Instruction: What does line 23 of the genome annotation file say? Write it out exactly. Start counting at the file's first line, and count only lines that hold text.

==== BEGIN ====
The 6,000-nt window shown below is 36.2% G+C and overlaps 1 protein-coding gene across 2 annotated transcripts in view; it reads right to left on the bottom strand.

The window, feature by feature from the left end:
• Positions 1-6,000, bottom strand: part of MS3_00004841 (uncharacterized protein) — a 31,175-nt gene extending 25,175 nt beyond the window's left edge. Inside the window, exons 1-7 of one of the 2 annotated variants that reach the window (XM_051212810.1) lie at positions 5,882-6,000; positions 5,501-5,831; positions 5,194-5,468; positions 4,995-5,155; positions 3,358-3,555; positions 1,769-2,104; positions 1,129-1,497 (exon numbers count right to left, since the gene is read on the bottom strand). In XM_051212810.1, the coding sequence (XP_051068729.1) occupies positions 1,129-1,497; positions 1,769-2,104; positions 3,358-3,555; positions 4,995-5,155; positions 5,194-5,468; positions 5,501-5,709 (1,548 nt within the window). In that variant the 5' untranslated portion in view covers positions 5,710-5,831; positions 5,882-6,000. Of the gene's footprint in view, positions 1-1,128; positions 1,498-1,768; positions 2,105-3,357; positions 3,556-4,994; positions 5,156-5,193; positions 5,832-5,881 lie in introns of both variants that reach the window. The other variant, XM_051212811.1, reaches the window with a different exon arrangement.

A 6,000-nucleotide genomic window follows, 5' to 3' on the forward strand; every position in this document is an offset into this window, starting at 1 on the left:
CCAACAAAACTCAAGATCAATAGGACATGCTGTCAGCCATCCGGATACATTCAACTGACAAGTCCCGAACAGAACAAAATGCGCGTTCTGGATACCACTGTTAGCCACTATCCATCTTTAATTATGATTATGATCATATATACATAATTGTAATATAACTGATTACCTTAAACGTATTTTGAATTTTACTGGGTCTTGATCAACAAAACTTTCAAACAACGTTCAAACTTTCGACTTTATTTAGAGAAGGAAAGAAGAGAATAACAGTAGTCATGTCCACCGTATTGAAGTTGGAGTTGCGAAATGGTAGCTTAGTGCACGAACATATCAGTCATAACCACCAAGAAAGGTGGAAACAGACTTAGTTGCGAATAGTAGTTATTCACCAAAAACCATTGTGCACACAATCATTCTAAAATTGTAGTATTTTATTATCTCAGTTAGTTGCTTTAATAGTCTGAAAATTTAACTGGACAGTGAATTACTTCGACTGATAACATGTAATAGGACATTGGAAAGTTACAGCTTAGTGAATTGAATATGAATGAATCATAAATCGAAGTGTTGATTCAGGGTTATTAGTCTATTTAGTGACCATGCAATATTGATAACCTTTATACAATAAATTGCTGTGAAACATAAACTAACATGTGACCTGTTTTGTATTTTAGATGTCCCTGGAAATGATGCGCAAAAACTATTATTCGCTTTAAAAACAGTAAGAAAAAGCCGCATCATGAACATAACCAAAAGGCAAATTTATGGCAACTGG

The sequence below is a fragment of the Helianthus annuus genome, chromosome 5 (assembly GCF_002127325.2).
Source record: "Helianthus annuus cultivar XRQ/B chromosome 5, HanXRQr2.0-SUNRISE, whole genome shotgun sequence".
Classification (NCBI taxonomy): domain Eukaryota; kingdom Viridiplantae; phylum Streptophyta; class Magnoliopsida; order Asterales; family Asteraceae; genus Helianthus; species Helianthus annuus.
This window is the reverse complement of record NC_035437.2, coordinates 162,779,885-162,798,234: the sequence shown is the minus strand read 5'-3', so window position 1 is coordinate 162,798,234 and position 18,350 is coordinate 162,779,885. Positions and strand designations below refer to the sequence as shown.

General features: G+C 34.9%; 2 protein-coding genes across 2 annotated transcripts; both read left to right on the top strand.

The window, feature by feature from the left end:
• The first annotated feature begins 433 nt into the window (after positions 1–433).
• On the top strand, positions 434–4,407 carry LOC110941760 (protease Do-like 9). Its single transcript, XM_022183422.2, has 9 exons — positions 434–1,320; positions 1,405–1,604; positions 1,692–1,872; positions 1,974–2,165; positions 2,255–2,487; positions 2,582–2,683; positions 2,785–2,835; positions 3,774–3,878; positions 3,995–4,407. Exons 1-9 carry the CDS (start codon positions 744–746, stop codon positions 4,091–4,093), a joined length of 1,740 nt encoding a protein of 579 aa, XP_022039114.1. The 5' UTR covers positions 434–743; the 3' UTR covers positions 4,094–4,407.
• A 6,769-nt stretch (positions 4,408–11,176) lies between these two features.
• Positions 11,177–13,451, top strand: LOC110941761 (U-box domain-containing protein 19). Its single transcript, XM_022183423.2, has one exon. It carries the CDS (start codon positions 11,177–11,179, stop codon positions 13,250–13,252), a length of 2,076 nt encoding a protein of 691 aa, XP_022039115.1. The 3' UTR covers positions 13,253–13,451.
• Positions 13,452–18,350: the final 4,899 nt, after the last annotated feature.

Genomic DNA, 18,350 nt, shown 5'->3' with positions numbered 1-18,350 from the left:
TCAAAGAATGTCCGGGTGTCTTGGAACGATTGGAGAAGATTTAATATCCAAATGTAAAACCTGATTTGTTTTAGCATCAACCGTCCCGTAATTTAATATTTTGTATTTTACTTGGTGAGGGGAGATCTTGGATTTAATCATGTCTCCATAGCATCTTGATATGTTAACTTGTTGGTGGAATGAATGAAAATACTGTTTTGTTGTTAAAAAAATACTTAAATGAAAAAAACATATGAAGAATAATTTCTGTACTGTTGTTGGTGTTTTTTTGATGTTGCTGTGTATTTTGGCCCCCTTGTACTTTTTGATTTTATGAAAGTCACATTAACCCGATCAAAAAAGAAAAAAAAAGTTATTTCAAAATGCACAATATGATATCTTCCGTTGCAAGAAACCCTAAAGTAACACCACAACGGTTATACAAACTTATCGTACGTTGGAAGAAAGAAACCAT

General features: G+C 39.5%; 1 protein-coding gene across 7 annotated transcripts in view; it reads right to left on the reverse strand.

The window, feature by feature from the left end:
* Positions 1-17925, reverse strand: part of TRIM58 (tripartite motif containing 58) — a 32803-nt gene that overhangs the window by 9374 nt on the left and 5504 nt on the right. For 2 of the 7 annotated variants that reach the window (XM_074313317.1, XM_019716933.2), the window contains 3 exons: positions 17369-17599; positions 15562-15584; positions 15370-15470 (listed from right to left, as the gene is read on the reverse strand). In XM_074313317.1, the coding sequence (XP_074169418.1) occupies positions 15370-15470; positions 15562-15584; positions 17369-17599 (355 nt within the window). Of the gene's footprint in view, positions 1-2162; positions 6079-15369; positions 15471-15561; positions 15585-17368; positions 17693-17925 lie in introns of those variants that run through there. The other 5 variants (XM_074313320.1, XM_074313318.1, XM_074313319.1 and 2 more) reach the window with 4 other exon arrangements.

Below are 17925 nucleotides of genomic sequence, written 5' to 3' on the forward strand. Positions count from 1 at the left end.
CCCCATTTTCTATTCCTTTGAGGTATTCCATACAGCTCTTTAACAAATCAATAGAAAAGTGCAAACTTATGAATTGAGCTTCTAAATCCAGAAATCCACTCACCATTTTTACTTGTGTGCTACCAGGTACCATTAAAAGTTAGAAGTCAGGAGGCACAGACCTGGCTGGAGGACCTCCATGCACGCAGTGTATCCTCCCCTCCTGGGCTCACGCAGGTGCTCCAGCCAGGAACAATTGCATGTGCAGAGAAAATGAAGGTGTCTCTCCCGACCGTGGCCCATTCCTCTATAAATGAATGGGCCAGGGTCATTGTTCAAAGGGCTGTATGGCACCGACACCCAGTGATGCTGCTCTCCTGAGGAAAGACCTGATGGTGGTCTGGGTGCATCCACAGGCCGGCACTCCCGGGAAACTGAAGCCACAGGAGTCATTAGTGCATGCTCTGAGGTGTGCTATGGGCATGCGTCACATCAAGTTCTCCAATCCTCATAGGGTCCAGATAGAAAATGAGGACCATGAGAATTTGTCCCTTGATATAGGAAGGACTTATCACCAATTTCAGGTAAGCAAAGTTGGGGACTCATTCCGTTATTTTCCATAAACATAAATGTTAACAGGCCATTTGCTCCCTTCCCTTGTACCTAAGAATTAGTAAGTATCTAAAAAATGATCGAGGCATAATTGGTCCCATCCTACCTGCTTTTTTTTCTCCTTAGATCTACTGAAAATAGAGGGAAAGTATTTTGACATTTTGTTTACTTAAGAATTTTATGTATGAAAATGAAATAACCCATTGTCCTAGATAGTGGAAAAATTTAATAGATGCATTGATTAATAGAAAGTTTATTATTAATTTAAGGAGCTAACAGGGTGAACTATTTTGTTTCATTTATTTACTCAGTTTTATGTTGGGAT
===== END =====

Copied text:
CCCCATTTTCTATTCCTTTGAGGTATTCCATACAGCTCTTTAACAAATCAATAGAAAAGTGCAAACTTATGAATTGAGCTTCTAAATCCAGAAATCCACTCACCATTTTTACTTGTGTGCTACCAGGTACCATTAAAAGTTAGAAGTCAGGAGGCACAGACCTGGCTGGAGGACCTCCATGCACGCAGTGTATCCTCCCCTCCTGGGCTCACGCAGGTGCTCCAGCCAGGAACAATTGCATGTGCAGAGAAAATGAAGGTGTCTCTCCCGACCGTGGCCCATTCCTCTATAAATGAATGGGCCAGGGTCATTGTTCAAAGGGCTGTATGGCACCGACACCCAGTGATGCTGCTCTCCTGAGGAAAGACCTGATGGTGGTCTGGGTGCATCCACAGGCCGGCACTCCCGGGAAACTGAAGCCACAGGAGTCATTAGTGCATGCTCTGAGGTGTGCTATGGGCATGCGTCACATCAAGTTCTCCAATCCTCATAGGGTCCAGATAGAAAATGAGGACCATGAGAATTTGTCCCTTGATATAGGAAGGACTTATCACCAATTTCAGGTAAGCAAAGTTGGGGACTCATTCCGTTATTTTCCATAAACATAAATGTTAACAGGCCATTTGCTCCCTTCCCTTGTACCTAAGAATTAGTAAGTATCTAAAAAATGATCGAGGCATAATTGGTCCCATCCTACCTGCTTTTTTTTCTCCTTAGATCTACTGAAAATAGAGGGAAAGTATTTTGACATTTTGTTTACTTAAGAATTTTATGTATGAAAATGAAATAACCCATTGTCCTAGATAGTGGAAAAATTTAATAGATGCATTGATTAATAGAAAGTTTATTATTAATTTAAGGAGCTAACAGGGTGAACTATTTTGTTTCATTTATTTACTCAGTTTTATGTTGGGAT